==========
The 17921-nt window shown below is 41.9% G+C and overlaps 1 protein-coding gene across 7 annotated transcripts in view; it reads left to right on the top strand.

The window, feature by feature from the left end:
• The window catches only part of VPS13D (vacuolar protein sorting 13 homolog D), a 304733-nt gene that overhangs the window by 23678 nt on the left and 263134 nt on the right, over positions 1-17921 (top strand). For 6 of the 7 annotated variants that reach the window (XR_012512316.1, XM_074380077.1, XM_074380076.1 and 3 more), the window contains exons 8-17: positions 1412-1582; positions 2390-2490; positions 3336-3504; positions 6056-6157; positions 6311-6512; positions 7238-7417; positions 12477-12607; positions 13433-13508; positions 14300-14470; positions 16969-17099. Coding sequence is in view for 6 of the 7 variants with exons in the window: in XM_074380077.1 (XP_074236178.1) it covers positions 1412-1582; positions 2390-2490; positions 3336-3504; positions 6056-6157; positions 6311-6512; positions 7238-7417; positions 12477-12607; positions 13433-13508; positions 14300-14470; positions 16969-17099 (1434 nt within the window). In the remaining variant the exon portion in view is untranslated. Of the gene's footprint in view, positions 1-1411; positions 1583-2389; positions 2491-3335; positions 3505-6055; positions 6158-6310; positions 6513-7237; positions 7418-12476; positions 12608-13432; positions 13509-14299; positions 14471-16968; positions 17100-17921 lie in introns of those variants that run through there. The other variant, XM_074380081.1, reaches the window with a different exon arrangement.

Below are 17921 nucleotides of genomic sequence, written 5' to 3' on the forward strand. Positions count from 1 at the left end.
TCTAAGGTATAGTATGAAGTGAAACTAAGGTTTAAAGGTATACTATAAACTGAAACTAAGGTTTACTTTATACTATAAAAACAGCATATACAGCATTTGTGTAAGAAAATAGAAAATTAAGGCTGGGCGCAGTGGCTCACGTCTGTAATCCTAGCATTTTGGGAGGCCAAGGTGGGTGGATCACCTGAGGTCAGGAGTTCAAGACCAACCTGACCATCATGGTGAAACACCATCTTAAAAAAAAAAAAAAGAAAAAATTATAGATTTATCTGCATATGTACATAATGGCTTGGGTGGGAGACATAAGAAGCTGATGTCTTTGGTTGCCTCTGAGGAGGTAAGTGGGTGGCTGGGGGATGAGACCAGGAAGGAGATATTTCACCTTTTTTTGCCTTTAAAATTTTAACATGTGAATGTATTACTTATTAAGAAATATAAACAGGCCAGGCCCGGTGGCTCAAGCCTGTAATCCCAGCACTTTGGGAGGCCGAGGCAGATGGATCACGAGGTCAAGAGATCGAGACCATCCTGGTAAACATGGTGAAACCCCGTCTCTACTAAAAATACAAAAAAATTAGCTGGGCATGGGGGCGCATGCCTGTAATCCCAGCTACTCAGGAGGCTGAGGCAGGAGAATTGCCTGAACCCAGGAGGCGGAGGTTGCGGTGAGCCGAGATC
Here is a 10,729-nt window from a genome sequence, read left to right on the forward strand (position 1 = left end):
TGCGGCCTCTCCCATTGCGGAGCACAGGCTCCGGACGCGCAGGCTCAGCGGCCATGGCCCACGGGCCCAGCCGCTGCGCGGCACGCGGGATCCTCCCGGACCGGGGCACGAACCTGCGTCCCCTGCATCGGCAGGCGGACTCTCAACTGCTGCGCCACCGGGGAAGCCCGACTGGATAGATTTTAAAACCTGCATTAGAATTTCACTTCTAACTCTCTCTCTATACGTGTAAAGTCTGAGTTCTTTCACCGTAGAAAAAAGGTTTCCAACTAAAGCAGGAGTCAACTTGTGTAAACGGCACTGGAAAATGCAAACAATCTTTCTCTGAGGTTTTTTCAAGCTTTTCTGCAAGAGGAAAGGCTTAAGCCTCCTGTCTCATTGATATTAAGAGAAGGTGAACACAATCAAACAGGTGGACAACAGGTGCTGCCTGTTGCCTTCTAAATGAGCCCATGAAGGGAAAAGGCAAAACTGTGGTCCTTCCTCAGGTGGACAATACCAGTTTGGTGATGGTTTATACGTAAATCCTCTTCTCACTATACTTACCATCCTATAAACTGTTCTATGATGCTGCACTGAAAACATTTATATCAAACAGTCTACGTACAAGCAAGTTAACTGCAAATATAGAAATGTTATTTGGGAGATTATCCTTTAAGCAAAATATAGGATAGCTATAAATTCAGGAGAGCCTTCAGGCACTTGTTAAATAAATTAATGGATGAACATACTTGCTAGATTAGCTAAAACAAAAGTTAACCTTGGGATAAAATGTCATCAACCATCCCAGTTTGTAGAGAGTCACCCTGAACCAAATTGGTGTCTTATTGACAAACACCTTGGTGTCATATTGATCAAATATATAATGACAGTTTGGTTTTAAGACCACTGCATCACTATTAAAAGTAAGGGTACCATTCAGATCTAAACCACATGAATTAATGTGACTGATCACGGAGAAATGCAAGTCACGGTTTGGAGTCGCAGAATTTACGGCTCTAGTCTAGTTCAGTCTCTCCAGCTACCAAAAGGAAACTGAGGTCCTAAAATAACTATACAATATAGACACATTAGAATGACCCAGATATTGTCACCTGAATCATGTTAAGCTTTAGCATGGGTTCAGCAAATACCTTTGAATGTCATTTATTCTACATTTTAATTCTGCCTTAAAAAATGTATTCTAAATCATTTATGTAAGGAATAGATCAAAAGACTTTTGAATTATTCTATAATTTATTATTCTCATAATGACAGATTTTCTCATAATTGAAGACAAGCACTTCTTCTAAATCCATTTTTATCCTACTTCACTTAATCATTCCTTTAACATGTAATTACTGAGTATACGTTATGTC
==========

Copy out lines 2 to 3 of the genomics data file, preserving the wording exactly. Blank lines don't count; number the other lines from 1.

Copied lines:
The window, feature by feature from the left end:
• The window catches only part of VPS13D (vacuolar protein sorting 13 homolog D), a 304733-nt gene that overhangs the window by 23678 nt on the left and 263134 nt on the right, over positions 1-17921 (top strand). For 6 of the 7 annotated variants that reach the window (XR_012512316.1, XM_074380077.1, XM_074380076.1 and 3 more), the window contains exons 8-17: positions 1412-1582; positions 2390-2490; positions 3336-3504; positions 6056-6157; positions 6311-6512; positions 7238-7417; positions 12477-12607; positions 13433-13508; positions 14300-14470; positions 16969-17099. Coding sequence is in view for 6 of the 7 variants with exons in the window: in XM_074380077.1 (XP_074236178.1) it covers positions 1412-1582; positions 2390-2490; positions 3336-3504; positions 6056-6157; positions 6311-6512; positions 7238-7417; positions 12477-12607; positions 13433-13508; positions 14300-14470; positions 16969-17099 (1434 nt within the window). In the remaining variant the exon portion in view is untranslated. Of the gene's footprint in view, positions 1-1411; positions 1583-2389; positions 2491-3335; positions 3505-6055; positions 6158-6310; positions 6513-7237; positions 7418-12476; positions 12608-13432; positions 13509-14299; positions 14471-16968; positions 17100-17921 lie in introns of those variants that run through there. The other variant, XM_074380081.1, reaches the window with a different exon arrangement.